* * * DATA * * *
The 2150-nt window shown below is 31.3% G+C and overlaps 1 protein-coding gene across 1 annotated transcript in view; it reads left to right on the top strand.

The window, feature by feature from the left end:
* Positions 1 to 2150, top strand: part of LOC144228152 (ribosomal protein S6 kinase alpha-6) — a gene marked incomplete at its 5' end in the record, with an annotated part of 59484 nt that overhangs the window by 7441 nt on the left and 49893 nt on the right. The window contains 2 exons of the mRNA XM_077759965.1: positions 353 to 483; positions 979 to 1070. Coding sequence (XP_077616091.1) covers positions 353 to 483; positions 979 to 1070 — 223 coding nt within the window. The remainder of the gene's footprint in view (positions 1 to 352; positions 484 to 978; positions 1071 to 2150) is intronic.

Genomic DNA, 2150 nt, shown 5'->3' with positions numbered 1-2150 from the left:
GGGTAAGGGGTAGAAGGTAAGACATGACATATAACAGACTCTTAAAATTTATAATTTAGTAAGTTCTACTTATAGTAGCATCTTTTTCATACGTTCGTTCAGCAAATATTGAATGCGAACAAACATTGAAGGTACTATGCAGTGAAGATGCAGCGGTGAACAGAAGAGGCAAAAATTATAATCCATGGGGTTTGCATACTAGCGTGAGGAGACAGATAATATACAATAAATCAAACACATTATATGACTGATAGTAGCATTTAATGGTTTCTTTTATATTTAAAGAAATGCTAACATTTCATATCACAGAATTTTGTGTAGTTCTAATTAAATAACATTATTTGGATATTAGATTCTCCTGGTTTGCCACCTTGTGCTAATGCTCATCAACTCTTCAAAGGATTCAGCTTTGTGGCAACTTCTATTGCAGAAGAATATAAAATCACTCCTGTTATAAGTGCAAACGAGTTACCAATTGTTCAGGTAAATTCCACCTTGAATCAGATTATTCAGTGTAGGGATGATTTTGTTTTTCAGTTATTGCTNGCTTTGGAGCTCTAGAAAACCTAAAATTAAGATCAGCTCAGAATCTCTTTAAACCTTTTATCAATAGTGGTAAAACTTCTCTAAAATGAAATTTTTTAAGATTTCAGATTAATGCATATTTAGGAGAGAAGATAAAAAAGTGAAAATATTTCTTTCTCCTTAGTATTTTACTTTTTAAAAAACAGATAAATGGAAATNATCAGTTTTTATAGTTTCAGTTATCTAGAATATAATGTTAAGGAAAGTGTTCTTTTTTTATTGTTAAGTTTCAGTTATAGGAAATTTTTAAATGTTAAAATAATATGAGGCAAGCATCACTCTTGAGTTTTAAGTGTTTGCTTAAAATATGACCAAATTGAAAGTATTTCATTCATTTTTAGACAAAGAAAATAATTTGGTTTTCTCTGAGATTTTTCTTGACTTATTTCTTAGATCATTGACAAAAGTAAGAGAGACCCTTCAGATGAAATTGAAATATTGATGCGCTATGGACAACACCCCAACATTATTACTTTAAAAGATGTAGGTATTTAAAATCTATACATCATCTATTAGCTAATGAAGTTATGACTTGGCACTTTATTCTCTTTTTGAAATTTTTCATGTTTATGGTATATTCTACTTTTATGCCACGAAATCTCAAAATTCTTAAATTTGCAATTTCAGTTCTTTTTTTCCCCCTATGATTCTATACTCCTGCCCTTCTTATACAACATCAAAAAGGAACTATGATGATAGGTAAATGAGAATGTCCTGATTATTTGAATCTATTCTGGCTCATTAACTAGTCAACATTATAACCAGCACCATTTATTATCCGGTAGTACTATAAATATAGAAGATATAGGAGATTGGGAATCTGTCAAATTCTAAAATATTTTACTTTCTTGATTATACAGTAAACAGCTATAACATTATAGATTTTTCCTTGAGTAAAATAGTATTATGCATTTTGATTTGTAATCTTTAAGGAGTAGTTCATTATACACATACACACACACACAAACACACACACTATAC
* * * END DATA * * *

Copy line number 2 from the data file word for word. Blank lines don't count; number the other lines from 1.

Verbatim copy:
The window, feature by feature from the left end: